Parker visited the Hulmes regularly and on occasions stayed for days at a time. At Dr Hulme’s place the girls wandered about together, keeping much to themselves, scribbled in exercise books effusions which they called novels, and spent a good deal of time in each other’s beds. Mrs. Hulme was pleased that the girls had become friends. She and Dr. Hulme believed Julie had “personality defects” before she formed her friendship with Parker. Still Mrs. Hulme noticed that her daughter enjoyed spending time in a fantasy world with Parker and resented being brought back into “the family circle.” At first the girls’ private writings were “extravagant” but as time went on suicide, bloodshed and murder entered into their “novels.” The girls wrote about a Temple of Minerva” in their notebooks. It was a reference to a secret haven in the Hulmes’ backyard. Inside the temple, the girls had buried a dead mouse and erected crosses. Along with the saints in their religion, the girls also worshipped gods.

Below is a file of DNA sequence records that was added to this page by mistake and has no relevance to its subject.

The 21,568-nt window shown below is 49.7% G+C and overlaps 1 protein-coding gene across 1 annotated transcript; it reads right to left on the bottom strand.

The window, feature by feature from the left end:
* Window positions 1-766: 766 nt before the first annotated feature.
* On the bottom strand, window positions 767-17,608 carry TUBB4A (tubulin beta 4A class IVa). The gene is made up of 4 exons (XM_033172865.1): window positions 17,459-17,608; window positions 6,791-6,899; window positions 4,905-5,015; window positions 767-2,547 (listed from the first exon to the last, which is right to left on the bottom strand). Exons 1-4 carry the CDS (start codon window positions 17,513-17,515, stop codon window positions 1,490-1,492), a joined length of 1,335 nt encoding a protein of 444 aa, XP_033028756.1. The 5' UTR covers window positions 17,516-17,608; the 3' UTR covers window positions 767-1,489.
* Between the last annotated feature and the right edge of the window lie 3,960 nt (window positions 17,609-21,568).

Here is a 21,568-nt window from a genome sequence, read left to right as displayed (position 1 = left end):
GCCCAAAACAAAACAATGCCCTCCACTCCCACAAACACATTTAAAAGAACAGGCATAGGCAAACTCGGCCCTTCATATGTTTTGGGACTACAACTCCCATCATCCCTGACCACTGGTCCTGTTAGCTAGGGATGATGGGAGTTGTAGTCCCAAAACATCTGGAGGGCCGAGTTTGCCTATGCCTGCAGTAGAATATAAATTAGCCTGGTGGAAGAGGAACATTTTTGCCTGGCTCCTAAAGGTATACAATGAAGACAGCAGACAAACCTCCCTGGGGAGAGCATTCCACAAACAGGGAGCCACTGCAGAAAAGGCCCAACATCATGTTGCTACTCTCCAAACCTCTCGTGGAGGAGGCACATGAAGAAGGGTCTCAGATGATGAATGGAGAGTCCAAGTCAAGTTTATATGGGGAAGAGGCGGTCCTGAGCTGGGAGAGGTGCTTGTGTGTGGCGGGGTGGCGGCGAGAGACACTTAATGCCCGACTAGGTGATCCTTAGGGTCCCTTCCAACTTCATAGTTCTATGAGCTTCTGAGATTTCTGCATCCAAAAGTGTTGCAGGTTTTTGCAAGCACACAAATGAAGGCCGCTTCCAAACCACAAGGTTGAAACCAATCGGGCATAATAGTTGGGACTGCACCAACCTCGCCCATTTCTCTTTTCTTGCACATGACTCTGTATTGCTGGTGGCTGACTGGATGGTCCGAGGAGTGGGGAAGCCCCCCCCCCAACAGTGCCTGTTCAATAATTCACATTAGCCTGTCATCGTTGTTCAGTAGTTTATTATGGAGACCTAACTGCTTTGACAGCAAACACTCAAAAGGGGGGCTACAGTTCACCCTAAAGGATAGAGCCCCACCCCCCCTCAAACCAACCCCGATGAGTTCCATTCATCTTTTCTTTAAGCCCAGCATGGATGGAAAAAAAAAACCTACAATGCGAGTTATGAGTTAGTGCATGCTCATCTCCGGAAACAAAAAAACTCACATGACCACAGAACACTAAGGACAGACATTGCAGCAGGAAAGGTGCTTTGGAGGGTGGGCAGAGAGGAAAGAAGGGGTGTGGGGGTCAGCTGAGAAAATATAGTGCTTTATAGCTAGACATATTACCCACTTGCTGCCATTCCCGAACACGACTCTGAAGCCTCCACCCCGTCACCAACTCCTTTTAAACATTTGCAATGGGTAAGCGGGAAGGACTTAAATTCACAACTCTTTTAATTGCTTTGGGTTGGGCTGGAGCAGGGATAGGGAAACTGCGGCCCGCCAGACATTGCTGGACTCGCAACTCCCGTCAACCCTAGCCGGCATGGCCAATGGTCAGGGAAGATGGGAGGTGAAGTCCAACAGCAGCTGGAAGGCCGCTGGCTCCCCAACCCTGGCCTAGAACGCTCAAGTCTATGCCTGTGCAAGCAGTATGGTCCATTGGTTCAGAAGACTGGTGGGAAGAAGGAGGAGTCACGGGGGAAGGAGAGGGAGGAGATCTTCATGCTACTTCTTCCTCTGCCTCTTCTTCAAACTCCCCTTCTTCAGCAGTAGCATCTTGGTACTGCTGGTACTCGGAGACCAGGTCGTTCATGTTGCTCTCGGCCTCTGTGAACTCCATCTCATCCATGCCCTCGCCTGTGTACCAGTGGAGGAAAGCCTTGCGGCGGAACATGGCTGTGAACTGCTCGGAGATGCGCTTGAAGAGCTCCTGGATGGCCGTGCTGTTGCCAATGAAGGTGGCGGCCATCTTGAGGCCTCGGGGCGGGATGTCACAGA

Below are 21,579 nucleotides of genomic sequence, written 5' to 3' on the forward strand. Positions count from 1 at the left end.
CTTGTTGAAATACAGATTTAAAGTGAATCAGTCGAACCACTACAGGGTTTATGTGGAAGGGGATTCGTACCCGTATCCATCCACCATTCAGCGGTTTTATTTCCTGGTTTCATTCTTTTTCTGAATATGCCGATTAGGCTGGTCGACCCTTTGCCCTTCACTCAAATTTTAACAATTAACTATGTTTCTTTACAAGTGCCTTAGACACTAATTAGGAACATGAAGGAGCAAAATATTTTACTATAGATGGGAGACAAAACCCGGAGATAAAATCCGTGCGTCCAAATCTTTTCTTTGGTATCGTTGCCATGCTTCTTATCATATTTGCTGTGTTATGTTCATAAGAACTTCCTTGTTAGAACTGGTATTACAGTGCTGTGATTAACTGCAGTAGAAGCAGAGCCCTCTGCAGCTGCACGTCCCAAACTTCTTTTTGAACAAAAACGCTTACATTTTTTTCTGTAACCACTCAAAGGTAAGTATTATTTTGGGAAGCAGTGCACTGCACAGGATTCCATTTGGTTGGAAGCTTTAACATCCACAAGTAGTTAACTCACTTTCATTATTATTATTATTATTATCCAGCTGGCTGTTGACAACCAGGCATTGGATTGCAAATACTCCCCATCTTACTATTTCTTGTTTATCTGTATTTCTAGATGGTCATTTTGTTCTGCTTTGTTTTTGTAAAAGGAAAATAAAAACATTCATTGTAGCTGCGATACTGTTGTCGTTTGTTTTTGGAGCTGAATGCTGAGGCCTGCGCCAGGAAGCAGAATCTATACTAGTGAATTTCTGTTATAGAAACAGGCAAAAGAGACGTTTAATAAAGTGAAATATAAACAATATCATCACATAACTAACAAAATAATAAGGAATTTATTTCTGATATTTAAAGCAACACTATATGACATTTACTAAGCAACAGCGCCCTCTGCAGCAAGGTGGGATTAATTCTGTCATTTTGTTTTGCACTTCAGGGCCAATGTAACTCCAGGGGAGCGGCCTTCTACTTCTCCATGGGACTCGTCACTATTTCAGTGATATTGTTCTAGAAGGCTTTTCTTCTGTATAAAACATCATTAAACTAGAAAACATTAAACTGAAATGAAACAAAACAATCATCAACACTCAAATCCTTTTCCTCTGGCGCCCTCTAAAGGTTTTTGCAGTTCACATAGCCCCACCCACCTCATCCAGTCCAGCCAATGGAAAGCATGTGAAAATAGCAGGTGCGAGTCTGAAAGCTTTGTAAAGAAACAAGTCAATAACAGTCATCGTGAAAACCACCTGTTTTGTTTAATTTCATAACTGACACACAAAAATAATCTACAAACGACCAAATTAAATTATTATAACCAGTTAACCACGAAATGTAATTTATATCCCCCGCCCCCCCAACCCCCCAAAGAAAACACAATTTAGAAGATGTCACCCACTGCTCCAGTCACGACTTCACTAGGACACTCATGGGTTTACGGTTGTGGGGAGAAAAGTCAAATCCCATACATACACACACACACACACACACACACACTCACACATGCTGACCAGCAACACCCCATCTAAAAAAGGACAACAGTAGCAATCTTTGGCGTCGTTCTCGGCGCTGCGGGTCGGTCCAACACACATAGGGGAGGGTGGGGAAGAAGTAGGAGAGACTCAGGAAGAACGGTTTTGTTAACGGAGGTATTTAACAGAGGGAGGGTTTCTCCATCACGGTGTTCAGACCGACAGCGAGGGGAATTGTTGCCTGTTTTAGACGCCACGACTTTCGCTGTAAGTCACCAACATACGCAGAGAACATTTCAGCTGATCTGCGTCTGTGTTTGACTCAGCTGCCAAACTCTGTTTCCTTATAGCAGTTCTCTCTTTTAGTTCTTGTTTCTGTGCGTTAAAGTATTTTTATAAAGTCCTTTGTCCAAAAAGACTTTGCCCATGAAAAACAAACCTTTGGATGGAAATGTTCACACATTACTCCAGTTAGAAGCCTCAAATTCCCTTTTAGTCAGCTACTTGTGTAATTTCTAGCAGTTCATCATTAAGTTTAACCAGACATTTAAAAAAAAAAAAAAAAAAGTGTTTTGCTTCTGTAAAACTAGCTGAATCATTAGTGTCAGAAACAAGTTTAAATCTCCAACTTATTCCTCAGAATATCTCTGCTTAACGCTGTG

Their parents found this disturbing and worried that their relationship might be sexual as indeed it was. One entry in Parker’s diary read: “we made love the way we thought saints would make love.” Homosexuality at the time was considered a serious mental illness, so both sets of parents attempted to prevent the girls from seeing each other. Later it would be proven that Parker made any erroneous and fantasy-based entries in her diary although the lesbian encounters were believed to be true.
In 1954, Hulme’s parents separated. She was devastated by the divorce. Her father resigned from his position as rector of Canterbury College and planned to return to England. It was then decided that Juliet would be sent to live with relatives in South Africa, ostensibly for her health, but also so that the girls would be more effectively, if not permanently, separated. Parker told her mother she wished to accompany Hulme, but Parker’s mother made it clear it would not be allowed. The girls were devastated. They formed a plan to murder Parker’s mother and leave the country for Hollywood or New York City, where they believed they would publish their writings and work in film.